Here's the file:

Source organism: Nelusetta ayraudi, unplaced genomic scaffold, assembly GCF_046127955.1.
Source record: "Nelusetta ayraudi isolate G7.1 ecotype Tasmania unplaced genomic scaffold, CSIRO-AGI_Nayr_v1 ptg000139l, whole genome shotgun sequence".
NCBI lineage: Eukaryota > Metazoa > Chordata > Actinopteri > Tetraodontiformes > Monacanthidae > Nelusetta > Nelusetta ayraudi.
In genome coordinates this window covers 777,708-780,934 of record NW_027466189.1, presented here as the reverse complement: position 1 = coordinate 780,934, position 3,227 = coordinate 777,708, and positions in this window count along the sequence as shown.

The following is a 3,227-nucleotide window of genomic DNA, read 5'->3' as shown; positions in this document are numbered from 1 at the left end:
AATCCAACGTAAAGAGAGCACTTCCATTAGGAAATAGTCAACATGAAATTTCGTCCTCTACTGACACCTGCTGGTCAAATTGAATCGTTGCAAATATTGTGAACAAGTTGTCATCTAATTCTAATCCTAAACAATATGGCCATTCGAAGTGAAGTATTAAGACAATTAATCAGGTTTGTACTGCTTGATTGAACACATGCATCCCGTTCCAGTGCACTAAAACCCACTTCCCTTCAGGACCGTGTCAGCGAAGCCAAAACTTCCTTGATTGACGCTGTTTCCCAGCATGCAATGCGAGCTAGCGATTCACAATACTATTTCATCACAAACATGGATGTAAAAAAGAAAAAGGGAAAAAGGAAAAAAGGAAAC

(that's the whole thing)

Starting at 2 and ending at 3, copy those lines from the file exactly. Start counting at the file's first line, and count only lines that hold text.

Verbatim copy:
Source record: "Nelusetta ayraudi isolate G7.1 ecotype Tasmania unplaced genomic scaffold, CSIRO-AGI_Nayr_v1 ptg000139l, whole genome shotgun sequence".
NCBI lineage: Eukaryota > Metazoa > Chordata > Actinopteri > Tetraodontiformes > Monacanthidae > Nelusetta > Nelusetta ayraudi.